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Below you will find a list of common terms and definitions used within the filtration industry.

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Migration of foreign material which enters the fluid stream from system components that wear from close tolerances, vibration or shock.


A term used to describe or define a degree of filtration. There are various methods used in the filtration industry to determine absolute ratings, which are not necessarily interchangeable. Absolute rated filters always state a removal efficiency at the micron rating, generally between 98 – 99.98%.

Absolute Filtration Rating

The diameter of the largest hard spherical particle that will pass through a filter under specified test conditions. This is an indication of the largest opening in a filter element.


To take up by cohesive, chemical or molecular action.


A filter medium that is similar to a sponge, drawing fluid and retaining it within its structure. In this sense it can act as a filter to remove (adsorb) and retain fluid.


The attraction and/or the retention of particles by molecular attraction or electrostatic forces present between the particles and a filter medium. Also, the attraction of gasses, liquids or solids to surface areas of textile fibers, yarns, fabrics, or any similar type of material.


A group of two or more particles combined, joined or clustered, by any means.


A relatively stable assembly of dry particles formed under the influence of physical forces.


Surrounding. For example, the ambient operating temperature of a vessel is temperature that is essentially the same as that surrounding the vessel.


The American Society of Mechanical Engineers.

Atmospheric Pressure

The force exerted on a unit area by the weight of the atmosphere.


Back Pressure

In filter use, resistance offered by the filter, usually measured in PSI.

Back Wash

To clean a filter element by reversing the direction of flow through it.

Basket Strainer

A vessel for the removal of coarse bulk solids from liquid, air or gas. The element is usually a steel perforated basket, or a mesh lined basket.

Beta Ratio (ß)

The Beta (ß) Ratio is a rating system introduced with the object of giving both filter manufacturer and user an accurate representative comparison among filter media. Also, an indication of how a filter performs throughout the life of the filter. The Beta Ratio is an average filtration rating (single pass and multi-pass).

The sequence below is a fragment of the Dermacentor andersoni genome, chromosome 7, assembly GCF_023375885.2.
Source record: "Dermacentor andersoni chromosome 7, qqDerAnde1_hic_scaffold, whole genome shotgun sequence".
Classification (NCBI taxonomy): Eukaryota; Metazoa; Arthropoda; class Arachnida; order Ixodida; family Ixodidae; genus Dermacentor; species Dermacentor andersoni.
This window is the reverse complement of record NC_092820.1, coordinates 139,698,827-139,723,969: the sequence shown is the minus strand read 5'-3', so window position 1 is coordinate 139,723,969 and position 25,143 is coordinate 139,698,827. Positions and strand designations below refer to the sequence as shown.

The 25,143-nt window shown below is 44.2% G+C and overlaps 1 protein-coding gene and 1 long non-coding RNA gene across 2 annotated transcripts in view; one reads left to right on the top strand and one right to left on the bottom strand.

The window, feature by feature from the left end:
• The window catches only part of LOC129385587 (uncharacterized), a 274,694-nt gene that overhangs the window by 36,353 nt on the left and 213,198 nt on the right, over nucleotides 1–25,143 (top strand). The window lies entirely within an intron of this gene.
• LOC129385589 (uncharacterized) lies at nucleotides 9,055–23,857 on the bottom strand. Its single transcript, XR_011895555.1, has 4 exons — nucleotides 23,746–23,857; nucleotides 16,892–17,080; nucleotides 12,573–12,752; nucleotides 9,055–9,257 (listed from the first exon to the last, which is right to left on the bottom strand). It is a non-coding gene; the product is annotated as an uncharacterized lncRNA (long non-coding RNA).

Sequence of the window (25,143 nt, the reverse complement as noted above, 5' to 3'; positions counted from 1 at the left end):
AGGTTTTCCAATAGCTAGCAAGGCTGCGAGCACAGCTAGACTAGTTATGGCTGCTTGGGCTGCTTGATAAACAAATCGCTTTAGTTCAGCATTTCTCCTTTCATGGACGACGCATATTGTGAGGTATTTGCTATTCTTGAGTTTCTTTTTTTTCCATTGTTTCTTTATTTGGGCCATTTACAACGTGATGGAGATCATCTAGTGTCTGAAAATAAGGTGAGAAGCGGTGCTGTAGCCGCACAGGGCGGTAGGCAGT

A valve which diverts part of the fluid from the main flow of the system.

Bubble Point

The differential gas pressure at which the first steady stream of gas bubbles is emitted from a wetted filter element under specified test conditions. A form of filter element fabrication integrity test.


A synthetic rubber gasket material, used for vessel closures, flanges and filter elements.


An outward structural failure of the filter element caused by excessive differential pressure.


A condition that occurs when:

a) a bag or cartridge is not seated or sealed properly in the filter housing; or

b) the filter media is violated and permits unfiltered fluid to pass through.

Bypass Valve (Relief Valve)

A mechanism to assure system fluid flow when a pre-selected differential pressure across the filter is exceeded; the valve allows all or part of the fluid flow to bypass the filter element.



Solids deposited on the filter medium during filtration in sufficient thickness to be removed in sheets of sizeable pieces. In many cases, cake may provide its own filter media by adding to the surface of the media.


The volume of product which a vessel will accommodate, expressed in gallons or similar units. Also, an amount which will filter at a given efficiency and flow rate, expressed in gallons per minute or similar units.


A filter for the clarification of process liquids containing small amounts of solids. Made of a porous medium, it is used in a vessel, which performs the actual filtration process.

Center Rod/Post

The component of a vessel used for mounting the cartridge in the vessel, usually made of a round bar material. A center pipe can also be used for the same purpose, but is made instead with perforated effect and directs flow through the cartridge.


One one-hundredth of a poise. A poise is the unit of viscosity expressed as one dyne per second per square centimeter.


One one-hundredth of a stoke. A stoke is equal to the viscosity in poises times the density of the fluid in grams per cubic centimeter.


A filter element which, when loaded with contaminant, can be cleaned by a suitable process and returned to service with an acceptable percentage of its original dirt holding capacity.

Clear Water Pressure Drop

Differential pressure across the filter as measured using clean water at a particular flow rate.


That which produces agglomeration of suspended solids.


The action of uniting of small droplets of one liquid preparatory to its being separated from another liquid.


Any undesirable particle or impurity in a stream.


An inner material used for the center of an element as support, which may also be called a center tube when used with string-wound filters.


The conversion of metals into oxides, hydrated oxides, carbonates, or other compounds due to the action of air, water or both. Salts and sulphur are also important sources of corrosion. Removal of solids and water reduces the effect or speed of corrosion in many cases, and in other cases, corrosion inhibitors are used to reduce the effect of corrosion.